Austin at Large: A Tale of Two Gregs

While Abbott loses his marbles, Casar and other urban progressives band together

Austin at Large: A Tale of Two Gregs

Psst. Wanna know a secret? Not many people seem to realize this, but Gov. Greg Abbott is really bad at his job. Like, the worst ... Just kidding! Lots of people know this now, as the nation watched the 87th Texas Legislature end up in a ditch filled with brambles and foul wing-nut flop sweat and stuff that died in the big freeze. Yes, the session did make Texas more ready for the Rapture with no abortions and unlimited firearms, which makes some conservatives happy, but even Republicans couldn't disguise their frustration and disgust with the Lege's outcomes, its clumsy handling of the ruling party's own agenda, and the endless petty drama and bad juju between the GOP's own most important players. And everyone knows that, despite their end-of-game walkout, it's not the Democrats' fault that lawmakers will get dragged back to Austin for a special session (either before, or alongside, the bloodbath of redistricting) to handle the "priorities" that fell off the table.

While everyone learns at some point in their Texan journey that the state's governor is not given much formal power, both of Abbott's Republican predecessors, who ran the place for 20 years between them, did many things to ensure they had the informal power to be able to shape the state's agenda. You know, like a leader – with the inevitable presidential aspirations that attend to the top dog in the Great State – is supposed to do. Abbott, who served in high places in state government for all those years, was thought to have obviously learned by example and to have the proper leadership profile to seamlessly execute the same sort of performance. How wrong we were.

Instead, Governor Loveless has for six years now shown that he's not a nice guy, he's not very good at hiring and managing people, he doesn't have any knack for building relationships and alliances to help him achieve whatever his goals are, he's thin-skinned and easily threatened and/or manipulated by others in his party who should be on his side, and he doesn't have any apparent interest in getting involved in the work of running the state, including solving the kind of workplace spats and crossed wires that bedeviled the 87th Lege. Despite their many shortcomings, neither George W. Bush nor Rick Perry would have let some of the last few months' toxic spills get as bad as they did, or found themselves at session's end making bitter threats on Twitter to cut people's pay and mixing it up with Wendy Davis, whom he ran against seven years ago. I'm sure he'll soon find out who stole the strawberries from his icebox.

But We Can Have Nice Things

Given all this, it's no wonder that when Abbott had the opportunity to rule by decree after COVID-19 created an emergency and a disaster, he went hard with it, enough to alienate much of his own party, some because they're addled morons poisoned by MAGA and QAnon, others because they believe in limited government like Republicans used to, and still others – though this group does kinda keep its views secret – because he's mishandled his powers so badly and flailed so transparently under the slightest political pressure. That's of course a reason for Democrats to dislike him as well, but what to do about it?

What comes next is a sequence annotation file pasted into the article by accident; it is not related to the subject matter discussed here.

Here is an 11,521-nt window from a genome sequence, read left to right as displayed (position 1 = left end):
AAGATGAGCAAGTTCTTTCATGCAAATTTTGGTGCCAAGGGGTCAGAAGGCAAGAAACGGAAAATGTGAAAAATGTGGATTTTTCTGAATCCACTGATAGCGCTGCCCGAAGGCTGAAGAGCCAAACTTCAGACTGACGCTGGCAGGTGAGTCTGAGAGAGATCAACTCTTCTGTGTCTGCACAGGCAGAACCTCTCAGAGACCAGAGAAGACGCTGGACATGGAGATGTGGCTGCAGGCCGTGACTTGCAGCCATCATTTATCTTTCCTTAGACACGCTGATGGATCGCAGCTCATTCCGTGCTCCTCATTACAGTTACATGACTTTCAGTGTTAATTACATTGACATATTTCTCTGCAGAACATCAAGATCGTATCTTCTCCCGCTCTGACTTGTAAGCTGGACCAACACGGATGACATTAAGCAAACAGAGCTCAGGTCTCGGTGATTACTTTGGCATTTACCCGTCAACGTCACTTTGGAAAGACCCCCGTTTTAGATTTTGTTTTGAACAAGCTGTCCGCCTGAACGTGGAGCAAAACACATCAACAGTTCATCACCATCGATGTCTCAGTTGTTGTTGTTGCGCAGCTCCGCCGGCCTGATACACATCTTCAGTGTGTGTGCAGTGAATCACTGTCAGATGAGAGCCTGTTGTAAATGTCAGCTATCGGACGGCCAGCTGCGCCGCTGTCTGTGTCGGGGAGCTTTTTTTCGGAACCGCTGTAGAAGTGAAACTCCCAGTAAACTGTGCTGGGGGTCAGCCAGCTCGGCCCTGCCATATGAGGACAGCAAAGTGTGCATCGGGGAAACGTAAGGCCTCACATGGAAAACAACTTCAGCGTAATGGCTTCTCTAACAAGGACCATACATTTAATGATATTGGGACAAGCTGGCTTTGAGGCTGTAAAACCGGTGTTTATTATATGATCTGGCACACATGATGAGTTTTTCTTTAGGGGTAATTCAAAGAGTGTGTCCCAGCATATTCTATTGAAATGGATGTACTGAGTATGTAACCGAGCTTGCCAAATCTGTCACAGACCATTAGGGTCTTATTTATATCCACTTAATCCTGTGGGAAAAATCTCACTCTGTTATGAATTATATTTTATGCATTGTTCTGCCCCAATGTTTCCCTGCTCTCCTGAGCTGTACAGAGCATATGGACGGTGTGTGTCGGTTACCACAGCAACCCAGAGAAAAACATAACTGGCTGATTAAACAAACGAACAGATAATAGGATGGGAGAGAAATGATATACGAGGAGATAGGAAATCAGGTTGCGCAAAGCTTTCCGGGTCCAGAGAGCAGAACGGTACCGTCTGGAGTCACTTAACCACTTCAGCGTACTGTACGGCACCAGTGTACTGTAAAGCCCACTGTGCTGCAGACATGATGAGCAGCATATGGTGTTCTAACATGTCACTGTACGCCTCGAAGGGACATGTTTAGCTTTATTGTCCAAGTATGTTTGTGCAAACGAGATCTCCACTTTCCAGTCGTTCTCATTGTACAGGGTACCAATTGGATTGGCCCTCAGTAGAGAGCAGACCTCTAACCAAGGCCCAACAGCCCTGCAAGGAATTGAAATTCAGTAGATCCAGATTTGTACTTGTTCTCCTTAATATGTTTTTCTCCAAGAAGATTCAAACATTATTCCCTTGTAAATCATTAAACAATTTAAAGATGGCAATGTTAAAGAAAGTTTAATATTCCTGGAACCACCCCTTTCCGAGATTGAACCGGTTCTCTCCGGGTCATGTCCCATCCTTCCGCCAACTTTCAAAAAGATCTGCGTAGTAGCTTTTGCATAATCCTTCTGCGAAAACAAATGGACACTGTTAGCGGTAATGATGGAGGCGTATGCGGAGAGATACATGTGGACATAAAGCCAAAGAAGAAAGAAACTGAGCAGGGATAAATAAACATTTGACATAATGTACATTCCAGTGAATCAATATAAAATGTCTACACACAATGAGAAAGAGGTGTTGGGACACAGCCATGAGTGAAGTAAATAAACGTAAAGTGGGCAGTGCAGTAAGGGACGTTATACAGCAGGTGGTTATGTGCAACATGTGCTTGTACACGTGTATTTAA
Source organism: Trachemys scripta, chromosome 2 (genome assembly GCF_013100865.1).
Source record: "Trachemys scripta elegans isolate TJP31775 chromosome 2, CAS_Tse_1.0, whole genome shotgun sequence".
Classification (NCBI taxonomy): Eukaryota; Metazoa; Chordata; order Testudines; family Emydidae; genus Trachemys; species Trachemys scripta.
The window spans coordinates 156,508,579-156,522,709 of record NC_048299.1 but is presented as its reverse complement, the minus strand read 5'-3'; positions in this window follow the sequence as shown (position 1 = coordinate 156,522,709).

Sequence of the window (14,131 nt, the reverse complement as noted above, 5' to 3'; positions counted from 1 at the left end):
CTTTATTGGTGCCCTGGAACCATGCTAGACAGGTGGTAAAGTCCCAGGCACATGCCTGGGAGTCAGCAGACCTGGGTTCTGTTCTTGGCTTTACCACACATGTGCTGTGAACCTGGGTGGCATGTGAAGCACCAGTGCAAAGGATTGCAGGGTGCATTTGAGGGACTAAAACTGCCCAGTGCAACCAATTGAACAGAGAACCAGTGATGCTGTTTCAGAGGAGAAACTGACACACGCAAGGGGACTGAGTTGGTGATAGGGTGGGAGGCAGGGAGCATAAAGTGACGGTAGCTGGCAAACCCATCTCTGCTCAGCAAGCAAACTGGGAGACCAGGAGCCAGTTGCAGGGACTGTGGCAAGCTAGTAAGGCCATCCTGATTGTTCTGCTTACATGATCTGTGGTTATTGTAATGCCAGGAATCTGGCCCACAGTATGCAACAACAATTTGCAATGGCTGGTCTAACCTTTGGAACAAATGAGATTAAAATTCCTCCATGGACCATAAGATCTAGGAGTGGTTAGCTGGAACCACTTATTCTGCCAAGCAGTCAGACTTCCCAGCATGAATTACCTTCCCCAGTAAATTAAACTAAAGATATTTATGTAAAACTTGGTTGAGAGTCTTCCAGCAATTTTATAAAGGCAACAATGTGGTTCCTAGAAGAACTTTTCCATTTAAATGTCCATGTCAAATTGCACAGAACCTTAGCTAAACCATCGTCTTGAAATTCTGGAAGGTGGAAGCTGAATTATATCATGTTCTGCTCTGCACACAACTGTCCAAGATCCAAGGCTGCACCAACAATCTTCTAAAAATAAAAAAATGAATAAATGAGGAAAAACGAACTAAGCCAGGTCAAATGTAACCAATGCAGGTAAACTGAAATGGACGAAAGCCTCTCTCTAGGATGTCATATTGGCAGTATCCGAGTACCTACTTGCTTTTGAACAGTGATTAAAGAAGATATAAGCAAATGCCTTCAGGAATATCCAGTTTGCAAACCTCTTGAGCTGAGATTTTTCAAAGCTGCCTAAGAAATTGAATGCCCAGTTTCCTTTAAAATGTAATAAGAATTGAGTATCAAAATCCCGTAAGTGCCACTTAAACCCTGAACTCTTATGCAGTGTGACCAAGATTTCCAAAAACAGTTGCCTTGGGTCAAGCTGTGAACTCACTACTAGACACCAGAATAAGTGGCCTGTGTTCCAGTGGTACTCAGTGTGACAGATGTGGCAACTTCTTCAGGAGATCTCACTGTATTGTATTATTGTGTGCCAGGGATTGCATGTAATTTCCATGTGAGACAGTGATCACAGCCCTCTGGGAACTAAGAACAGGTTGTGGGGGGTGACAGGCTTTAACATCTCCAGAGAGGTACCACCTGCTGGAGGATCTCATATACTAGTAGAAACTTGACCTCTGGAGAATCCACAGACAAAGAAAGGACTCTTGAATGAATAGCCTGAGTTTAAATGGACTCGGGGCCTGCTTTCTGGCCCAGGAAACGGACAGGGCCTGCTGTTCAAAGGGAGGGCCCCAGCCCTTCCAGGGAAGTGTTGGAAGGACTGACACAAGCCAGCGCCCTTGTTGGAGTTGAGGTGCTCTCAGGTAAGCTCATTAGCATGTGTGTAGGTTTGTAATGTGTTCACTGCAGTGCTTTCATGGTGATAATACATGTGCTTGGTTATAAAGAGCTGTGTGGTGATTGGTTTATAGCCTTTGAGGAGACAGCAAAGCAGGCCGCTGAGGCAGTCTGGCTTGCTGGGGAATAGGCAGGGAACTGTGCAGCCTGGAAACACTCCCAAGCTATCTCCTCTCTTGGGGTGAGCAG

After the massive letdown of the Texas Democrats' 2020 election performance, the relative power within the party, and also within the state, has shifted away from the GOP ruling regime and its exurban MAGA base and into the big cities and their ever-bluer suburbs. It's also no mystery why many of Abbott's highest-octane demands during the session were for bills that punished cities and counties for doing things he didn't like but that their own constituents obviously do. And thus the state's largest cities and counties now have to comply with ad hoc formulas, pulled out of the Fox News noise machine without any input from people who know how to govern (of all parties), that dictate how much they must spend on police, how little they can raise in taxes, what they can and mostly can't do to make life better for their unhoused poor, and what they cannot at all do to help their citizens exercise their reproductive rights or be free of unmanageable gun violence. The list would be even longer, covering local bail and jail policies, paid sick leave ordinances and labor standards for construction workers, and a bunch else, but Abbott did not know how to use his power as the leader of his party to make those things happen. Good for us.

The people who Abbott is trying to stop, with such intermittent success, are of course local leaders like Harris County Judge Lina Hidalgo and County Attorney Christian Menefee, our own district and county attorneys José Garza and Delia Garza, and leftist leaders on city councils all over the state, in the mold of our own Greg Casar. He, last week, amid the falling debris and failing power plays of the Lege's dead end, brought many of these souls together to launch Our Future Texas, a politically active nonprofit – 501(c)(4), for those who know – to back up elected officials like him in cities and counties across the state, both during campaign cycles and as they advocate for big policy changes like de-policing and criminal justice reform, immigrant protection, housing and mobility justice, or relief for low-income Texans who Abbott does not appear to know exist. "Our strongest response to what's happening in this terrible legislative session," he said, "is to show how it's really done by making progressive change at the local level."

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